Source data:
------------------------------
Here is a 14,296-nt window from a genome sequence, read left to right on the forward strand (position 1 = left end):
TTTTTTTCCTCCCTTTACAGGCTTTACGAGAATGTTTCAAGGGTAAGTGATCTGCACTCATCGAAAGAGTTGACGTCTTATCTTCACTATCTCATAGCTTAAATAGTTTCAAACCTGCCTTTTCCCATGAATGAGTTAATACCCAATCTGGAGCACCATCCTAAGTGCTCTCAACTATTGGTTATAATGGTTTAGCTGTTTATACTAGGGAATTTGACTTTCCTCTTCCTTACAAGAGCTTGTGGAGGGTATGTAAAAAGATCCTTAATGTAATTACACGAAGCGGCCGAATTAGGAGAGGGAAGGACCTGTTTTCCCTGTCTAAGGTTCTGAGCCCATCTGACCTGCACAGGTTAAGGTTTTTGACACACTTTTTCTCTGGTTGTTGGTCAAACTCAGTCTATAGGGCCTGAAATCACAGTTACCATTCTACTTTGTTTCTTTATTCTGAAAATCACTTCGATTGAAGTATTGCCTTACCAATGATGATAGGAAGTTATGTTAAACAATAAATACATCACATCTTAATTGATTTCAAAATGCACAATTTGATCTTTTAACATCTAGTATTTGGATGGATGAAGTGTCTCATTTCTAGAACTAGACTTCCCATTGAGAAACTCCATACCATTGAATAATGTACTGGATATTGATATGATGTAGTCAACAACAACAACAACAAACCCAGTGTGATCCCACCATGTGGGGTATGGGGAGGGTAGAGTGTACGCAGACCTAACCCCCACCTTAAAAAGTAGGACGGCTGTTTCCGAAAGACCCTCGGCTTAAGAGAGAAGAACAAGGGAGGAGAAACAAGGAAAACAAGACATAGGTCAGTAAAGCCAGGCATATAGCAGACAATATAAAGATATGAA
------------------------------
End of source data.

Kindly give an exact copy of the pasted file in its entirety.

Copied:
Here is a 14,296-nt window from a genome sequence, read left to right on the forward strand (position 1 = left end):
TTTTTTTCCTCCCTTTACAGGCTTTACGAGAATGTTTCAAGGGTAAGTGATCTGCACTCATCGAAAGAGTTGACGTCTTATCTTCACTATCTCATAGCTTAAATAGTTTCAAACCTGCCTTTTCCCATGAATGAGTTAATACCCAATCTGGAGCACCATCCTAAGTGCTCTCAACTATTGGTTATAATGGTTTAGCTGTTTATACTAGGGAATTTGACTTTCCTCTTCCTTACAAGAGCTTGTGGAGGGTATGTAAAAAGATCCTTAATGTAATTACACGAAGCGGCCGAATTAGGAGAGGGAAGGACCTGTTTTCCCTGTCTAAGGTTCTGAGCCCATCTGACCTGCACAGGTTAAGGTTTTTGACACACTTTTTCTCTGGTTGTTGGTCAAACTCAGTCTATAGGGCCTGAAATCACAGTTACCATTCTACTTTGTTTCTTTATTCTGAAAATCACTTCGATTGAAGTATTGCCTTACCAATGATGATAGGAAGTTATGTTAAACAATAAATACATCACATCTTAATTGATTTCAAAATGCACAATTTGATCTTTTAACATCTAGTATTTGGATGGATGAAGTGTCTCATTTCTAGAACTAGACTTCCCATTGAGAAACTCCATACCATTGAATAATGTACTGGATATTGATATGATGTAGTCAACAACAACAACAACAAACCCAGTGTGATCCCACCATGTGGGGTATGGGGAGGGTAGAGTGTACGCAGACCTAACCCCCACCTTAAAAAGTAGGACGGCTGTTTCCGAAAGACCCTCGGCTTAAGAGAGAAGAACAAGGGAGGAGAAACAAGGAAAACAAGACATAGGTCAGTAAAGCCAGGCATATAGCAGACAATATAAAGATATGAA